Global hunger, already reeling from the effects of climate change and Covid-19, suffered another blow when Russia invaded Ukraine in February 2021. In import-dependent countries of Africa, prices of food staples reached levels never seen before, amplifying inequality, hunger, and poverty.
The region saw bread prices increase over 50 per cent after one month of the war. The UN’s Food Price Index, which measures the change in international food prices, said food commodity prices increased 12.6 per cent from February to March. This is the sharpest increase in prices since the 1990s.
In fact, the World Food Programme has warned that acute hunger may increase by 17 per cent globally, with the sharpest increase expected in countries of west, east and southern Africa. In these regions, food insecurity may rise by 20.8 per cent and affect 174 million people. In response to the food shortages caused by the war, the G7 nations on Tuesday pledged to spend $4.5 billion this year to ensure food security.
Let’s take a look at how the Ukraine war is aggravating the food crisis in Africa.
Russia & Ukraine’s role
Russia and Ukraine together export 75 per cent of the world’s sunflower oil and nearly 30 per cent of the world’s wheat. They are also among the top five global suppliers of barley and maize. Many countries in Africa are totally dependent on these two nations for the supply of wheat, oil and even fertilizers. Russia is also the world’s leading fertilizer exporter.
The disruption in shipments to Africa after the invasion has not only blocked staples but has massively impacted the continent’s agriculture. From cooking oil to fuel, the trade halts have increased the price of transportation, and in turn, other basic amenities in the region.
According to an NPR report, the supply of 90 per cent of wheat, usually exported to east Africa, was disrupted this year. Ethiopia, Kenya and Somalia are low-income countries at risk that have seen food prices, already high, reach their peak. Nigeria is the fourth largest wheat importer of the world, getting most of it from the two war-torn nations. Similarly, over 40 per cent of wheat consumed in Tanzania, Sudan, Uganda and Cameroon originates from Russia and Ukraine.
War & trapped food grain
Before the war, food shipments from Ukraine happened through Odesa and Mariupol. For Russia, and for the rest of the world, both these regions have a massive economic and tactical importance, and the aggressor left no stone unturned in attacking them. Odessa was hit by missiles, and Mariupol, a major port city, was captured by Russians within the two months of the war.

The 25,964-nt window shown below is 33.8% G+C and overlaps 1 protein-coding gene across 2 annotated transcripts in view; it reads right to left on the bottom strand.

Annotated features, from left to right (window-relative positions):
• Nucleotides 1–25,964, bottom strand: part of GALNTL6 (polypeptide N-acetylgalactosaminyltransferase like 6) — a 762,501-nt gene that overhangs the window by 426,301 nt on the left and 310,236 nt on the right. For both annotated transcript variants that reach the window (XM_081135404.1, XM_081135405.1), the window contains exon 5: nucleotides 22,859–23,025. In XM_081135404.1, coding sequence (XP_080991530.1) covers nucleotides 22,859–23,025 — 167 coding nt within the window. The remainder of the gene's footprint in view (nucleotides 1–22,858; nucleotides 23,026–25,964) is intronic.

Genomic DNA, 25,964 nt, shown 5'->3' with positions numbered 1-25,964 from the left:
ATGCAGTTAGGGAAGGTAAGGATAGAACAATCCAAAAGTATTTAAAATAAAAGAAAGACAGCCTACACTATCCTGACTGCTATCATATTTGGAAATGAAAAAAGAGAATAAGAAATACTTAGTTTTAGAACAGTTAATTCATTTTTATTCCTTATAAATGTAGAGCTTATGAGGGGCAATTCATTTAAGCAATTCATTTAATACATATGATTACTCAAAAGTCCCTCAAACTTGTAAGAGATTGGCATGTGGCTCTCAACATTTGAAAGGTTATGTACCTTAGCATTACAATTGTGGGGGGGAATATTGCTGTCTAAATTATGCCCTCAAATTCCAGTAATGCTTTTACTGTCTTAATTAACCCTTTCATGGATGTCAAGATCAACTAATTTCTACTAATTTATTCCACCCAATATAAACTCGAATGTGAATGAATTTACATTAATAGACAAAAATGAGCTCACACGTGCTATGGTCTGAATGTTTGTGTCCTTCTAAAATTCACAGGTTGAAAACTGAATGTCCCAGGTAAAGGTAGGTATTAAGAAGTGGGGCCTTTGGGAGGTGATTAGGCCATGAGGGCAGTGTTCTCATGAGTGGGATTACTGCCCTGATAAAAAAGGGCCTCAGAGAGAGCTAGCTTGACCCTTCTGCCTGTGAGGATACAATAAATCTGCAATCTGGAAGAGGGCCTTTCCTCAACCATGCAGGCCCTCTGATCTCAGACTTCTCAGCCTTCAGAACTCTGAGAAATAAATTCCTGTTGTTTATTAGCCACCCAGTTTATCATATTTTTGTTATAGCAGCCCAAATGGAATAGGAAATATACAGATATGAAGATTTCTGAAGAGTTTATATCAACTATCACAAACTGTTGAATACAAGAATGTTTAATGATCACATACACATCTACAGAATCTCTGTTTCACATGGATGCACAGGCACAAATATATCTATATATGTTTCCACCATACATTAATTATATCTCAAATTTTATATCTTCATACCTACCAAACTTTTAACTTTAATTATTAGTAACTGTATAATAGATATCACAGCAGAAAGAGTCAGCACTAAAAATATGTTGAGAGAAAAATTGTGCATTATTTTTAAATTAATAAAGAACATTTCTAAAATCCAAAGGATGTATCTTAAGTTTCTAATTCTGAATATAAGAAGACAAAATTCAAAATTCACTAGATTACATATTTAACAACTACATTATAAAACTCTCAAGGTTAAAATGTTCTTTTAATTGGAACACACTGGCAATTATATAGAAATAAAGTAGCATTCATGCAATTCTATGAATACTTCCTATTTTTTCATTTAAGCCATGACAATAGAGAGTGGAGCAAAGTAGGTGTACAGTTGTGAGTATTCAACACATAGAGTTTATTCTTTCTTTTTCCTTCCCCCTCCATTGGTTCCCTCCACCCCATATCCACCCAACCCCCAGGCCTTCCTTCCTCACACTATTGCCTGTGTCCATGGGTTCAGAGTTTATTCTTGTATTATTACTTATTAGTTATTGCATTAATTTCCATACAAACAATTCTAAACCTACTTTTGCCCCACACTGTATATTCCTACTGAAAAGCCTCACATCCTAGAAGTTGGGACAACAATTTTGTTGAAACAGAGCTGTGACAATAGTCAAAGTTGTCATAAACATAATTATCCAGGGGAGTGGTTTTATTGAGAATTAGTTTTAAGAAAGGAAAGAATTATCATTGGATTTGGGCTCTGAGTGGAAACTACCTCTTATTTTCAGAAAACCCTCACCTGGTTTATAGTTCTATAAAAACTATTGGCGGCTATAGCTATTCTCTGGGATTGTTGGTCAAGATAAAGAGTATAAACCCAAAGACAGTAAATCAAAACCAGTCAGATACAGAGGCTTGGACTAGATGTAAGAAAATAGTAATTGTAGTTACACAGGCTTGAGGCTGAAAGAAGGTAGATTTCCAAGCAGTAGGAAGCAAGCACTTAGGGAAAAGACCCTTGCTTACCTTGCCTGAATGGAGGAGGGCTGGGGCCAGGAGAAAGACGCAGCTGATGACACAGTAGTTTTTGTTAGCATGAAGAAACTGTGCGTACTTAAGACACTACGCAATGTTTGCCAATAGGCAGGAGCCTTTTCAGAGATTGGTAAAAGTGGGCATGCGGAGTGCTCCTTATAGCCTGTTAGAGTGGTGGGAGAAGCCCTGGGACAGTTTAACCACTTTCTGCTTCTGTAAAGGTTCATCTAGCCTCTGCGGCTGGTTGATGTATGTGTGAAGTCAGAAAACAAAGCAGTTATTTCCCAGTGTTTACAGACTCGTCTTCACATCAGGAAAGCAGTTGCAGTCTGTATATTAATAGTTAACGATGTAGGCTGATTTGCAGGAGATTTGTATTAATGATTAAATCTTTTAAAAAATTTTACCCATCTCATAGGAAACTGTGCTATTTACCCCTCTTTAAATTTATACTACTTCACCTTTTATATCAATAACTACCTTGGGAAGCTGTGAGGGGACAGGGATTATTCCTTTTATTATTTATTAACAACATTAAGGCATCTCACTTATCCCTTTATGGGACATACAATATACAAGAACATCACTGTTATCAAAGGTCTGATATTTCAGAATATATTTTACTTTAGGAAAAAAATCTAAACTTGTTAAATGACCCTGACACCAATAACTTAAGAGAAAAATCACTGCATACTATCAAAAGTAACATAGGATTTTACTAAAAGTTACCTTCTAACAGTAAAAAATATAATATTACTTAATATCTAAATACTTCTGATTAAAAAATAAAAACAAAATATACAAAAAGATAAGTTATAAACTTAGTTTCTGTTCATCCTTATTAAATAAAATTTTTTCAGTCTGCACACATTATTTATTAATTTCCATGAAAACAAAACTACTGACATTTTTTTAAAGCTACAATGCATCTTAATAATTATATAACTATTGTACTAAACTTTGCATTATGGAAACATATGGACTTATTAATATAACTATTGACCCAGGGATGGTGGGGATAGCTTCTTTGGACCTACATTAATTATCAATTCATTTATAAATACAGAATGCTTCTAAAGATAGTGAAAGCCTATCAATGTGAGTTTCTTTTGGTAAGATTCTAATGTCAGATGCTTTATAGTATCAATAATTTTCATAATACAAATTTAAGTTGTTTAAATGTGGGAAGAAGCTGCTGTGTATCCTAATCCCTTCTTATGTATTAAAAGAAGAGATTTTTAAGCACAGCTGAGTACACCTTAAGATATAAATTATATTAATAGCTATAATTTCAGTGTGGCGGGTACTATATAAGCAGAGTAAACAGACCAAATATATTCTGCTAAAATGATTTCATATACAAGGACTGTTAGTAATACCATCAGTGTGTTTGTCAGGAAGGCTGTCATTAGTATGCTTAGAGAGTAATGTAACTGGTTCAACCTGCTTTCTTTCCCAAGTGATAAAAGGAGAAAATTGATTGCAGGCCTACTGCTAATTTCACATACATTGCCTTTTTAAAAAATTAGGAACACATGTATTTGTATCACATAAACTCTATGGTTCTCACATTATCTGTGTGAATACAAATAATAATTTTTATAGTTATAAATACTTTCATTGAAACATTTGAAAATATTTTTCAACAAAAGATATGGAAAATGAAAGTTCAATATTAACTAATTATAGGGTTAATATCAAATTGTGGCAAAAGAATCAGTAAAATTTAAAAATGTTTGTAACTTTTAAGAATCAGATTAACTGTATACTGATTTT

These shipments therefore remain obstructed, leaving nearly 25 million tons of grain with no destination, and soon its rotting is expected to set in. This, according to UN estimates, is from last year’s harvest. Another 50 million tons will be harvested in the coming months, if not destroyed by Russian shelling. Making situations worse, the grain towers of Ukraine are filling up with stock, and soon no space will be left to store more harvest.
As of now, millions of tons of food grain is just waiting to rot in the face of Russian blockages. Ukraine’s foreign minister Dmytro Kuleba has asked Russia to lift its blockade of the regions or let western nations send warships to come and escort tons of grain. UN chief Antonio Gutterres is trying to broker a deal with Russia to let Ukraine free the trapped grain in exchange of western nations lifting sanctions on the country to sell its fertilizers in the global market.
Africa’s worsening situation
Africa is looking at a food crisis, after constant supply chain disruptions due to the pandemic and a good share of natural disasters in the last two years. The constant civil conflicts seen in the continent are another major reason why the current food crisis is only making an alarming situation worse.
The west African region including Libya, Sudan, Ethiopia, Central African Republic (CAR), Cameroon, all going through the war-induced food crisis, have been conflict hotbeds. A humanitarian crisis is unfolding in many parts of the continent, and deep social divides remain a key challenge.
Ethiopia’s civil war, which began in November 2020, has gained intensity since Covid-19. CAR has been embroiled in conflict for several years now. Cameroon’s conflict began as protests over poor governance turned into a deadly insurgency.
Spike in food commodities in the early 2000s pushed millions of Africans into extreme poverty. It also deeply encouraged social unrest and conflicts. In 2021, people in Kenya took to streets protesting rising food prices and increased VAT on cooking oil and gas. In March this year, Cameroon’s government said that over 60 per cent reduction in wheat imports from Ukraine may cause social unrest, Human Rights Watch said.
The prices of basic food items have gone up so high that “poor people in Africa are sometimes forced to sell household items in order to buy food,” Edwin Ikhuoria, Africa executive director of the ONE Campaign, told Deutsche Welle. “When somebody is hungry, nothing else matters,” Ikhuoria added.
The G7 leaders, in a statement, said that $4.5 billion would be used to ease the “multidimensional crisis” that has left a record 323 million people at high risk of food shortage globally.
United States President Joe Biden announced an additional $2.76 billion to mitigate food insecurity and malnourishment. “While the entire globe will continue to be affected by Russia’s actions, the most immediate needs will present in the Horn of Africa, as it experiences a record-setting fourth straight season of drought that may lead to famine,” the White House said in a statement.